“I was stunned by the report,” said Loni Hancock, a Democratic state senator from Oakland and a member of the senate budget committee. Hancock had spent the previous five months agonizing over deep cuts to California’s general budget, and “it broke my heart,” she said. “That’s when I decided the time had come for Californians to reconsider the death penalty.”

Emphasis mine, because I can’t fathom the mindset that a.) comes across the fact that it’s extremely expensive to execute people who murder their fellow human beings who “piss them off,” b.) realize that this is because the appeals process is absurdly long (some would say, unjustly long), and c.) decide that the proper recourse is to not execute people who commit murder to get an upgrade in room accommodations in prison. I actually find it mind-boggling. My mind, it has been boggled. I feel like Peggy Hill before an important Boggle tournament. Etc.

My point is simple: I’m all for justice being the predicate for determining punishments. We should strive to eliminate injustice. But that door swings both ways. If it’s unjust to send a pot smoker to prison for life simply for smoking pot, it’s equally unjust to spend hundreds of millions of dollars of taxpayer money protecting the “rights” of morally depraved monsters who sport-kill because it pleases them to do so. That’s not “justice.” That’s a travesty.

*Random question: People often say that we need to “end the drug war” to decrease incarceration, and that’s fine. But how many people are sent to prison for dealing/possessing pot, specifically, as opposed to opiates, meth, prescription meds, etc.? You can convince the American public to end the war on weed, sure; they’re going to be much less sanguine to ending the crackdown on crack cocaine. A quick Google search showed a NORML release from 2006 that showed one in eight drug prisoners was in jail for pot, but what percentage of prisoners are in jail for drugs? Even if we freed every single pothead and pot dealer, we’re looking at a reduction in the prison population of what, five percent?

(Photo by thefixer)

{ 3 comments… read them below or add one }

Ben February 1, 2012 at 10:24 am

Putting aside the injustice and absurdity of jailing people for marijuana use/possession, there is an argument (put forward by economist Mark Thornton) that the demand for potency is motivated by the prohibition of less potent drugs. So you can shift [some] demand from harder drugs to marijuana, and then expect a smaller population consuming, selling, and being jailed for drugs like meth. Whether that bears out is subject to testing, of course.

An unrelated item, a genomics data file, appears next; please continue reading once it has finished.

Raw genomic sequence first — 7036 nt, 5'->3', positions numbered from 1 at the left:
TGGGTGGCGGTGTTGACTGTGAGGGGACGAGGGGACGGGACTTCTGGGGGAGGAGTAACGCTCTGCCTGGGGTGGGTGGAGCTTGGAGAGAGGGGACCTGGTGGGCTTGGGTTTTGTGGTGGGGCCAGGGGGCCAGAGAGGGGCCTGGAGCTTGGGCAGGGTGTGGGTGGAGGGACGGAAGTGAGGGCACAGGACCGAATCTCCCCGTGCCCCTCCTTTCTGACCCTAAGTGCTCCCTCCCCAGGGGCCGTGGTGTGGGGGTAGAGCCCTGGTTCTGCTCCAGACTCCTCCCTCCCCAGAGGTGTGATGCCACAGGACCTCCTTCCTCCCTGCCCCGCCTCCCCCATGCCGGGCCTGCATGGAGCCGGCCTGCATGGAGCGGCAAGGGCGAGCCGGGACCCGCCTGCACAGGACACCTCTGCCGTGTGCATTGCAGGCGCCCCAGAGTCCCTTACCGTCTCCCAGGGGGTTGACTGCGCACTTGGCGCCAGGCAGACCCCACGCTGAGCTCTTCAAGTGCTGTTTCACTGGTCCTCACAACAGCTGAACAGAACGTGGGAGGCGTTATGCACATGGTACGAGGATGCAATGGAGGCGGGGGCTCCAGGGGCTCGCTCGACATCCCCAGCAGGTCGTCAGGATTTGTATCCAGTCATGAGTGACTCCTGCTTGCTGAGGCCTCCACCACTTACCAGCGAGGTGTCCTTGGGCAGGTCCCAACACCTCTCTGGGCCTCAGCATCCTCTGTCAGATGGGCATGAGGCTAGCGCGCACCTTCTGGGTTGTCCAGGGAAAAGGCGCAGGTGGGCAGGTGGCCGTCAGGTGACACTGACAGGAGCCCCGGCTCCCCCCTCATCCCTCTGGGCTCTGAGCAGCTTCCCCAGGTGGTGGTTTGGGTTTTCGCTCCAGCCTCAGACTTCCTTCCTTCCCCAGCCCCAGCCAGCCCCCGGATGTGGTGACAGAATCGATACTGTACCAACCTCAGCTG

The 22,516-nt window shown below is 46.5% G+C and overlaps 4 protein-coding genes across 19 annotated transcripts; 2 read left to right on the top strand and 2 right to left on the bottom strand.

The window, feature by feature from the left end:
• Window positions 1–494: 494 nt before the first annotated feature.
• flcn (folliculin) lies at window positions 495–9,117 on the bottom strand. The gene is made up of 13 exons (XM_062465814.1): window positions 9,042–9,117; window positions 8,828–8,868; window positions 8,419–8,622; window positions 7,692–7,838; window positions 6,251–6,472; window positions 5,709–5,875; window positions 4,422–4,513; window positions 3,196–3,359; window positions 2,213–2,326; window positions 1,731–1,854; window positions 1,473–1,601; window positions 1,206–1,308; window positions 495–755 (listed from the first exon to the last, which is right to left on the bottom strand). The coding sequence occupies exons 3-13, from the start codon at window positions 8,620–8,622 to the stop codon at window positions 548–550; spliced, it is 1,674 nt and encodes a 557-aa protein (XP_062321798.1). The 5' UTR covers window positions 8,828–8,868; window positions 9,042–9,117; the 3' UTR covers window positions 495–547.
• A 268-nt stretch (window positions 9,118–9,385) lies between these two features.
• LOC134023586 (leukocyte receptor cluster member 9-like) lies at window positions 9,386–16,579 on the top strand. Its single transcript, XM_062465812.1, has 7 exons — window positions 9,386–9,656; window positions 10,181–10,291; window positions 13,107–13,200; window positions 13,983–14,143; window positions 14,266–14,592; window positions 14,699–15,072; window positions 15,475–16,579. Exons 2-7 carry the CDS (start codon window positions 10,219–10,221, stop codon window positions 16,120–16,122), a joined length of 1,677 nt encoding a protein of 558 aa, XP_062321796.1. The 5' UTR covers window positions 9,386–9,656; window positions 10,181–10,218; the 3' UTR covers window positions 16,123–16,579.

I’d add, too, that ending the war on drugs does not necessarily entail full legalization of all drugs. Reasonable sentencing and treatment rather than jail time for users would go a long way to extracting the nation from the quagmire. Still, reducing the prison population by 5%, of non-violent offenders who used or traded a Cheetohs binge inducing drug, is nothing to sniff at. Or snort at.


SonnyBunch February 1, 2012 at 10:35 am

Or snort up?


Fake Herzog February 1, 2012 at 12:32 pm

A couple of thoughts:

1) I saw this article linked on another blog (a liberal who agreed with everything Gopnik had to say and bemoaned the fact that America locked up too many people). Here is the comment I left there:

“I look forward to reading the whole article, if only to be reminded why liberals are so confused about crime and punishment.

Which is not to suggest that prisons need to be “brutal”. On the other hand, it is to suggest that we need to “keep locking ‘em up”.

2) I tend to agree with Ben, although I’m not totally convinced that we should completely make pot legal (folks tend to underestimate the harm regular use can cause). But I’m onboard with shifting to a focus on less punitative measures coupled with treatment.

3) The French are goofy — how do you define “justice”? Of course, it can be difficult at times to define fairness, but that’s why the Bill of Rights exist — to detail all those “processes and procedures” that go into what we as Americans think of as fairness. It seems to me justice is more foundational — how people think of morality and what they choose to punish via the law.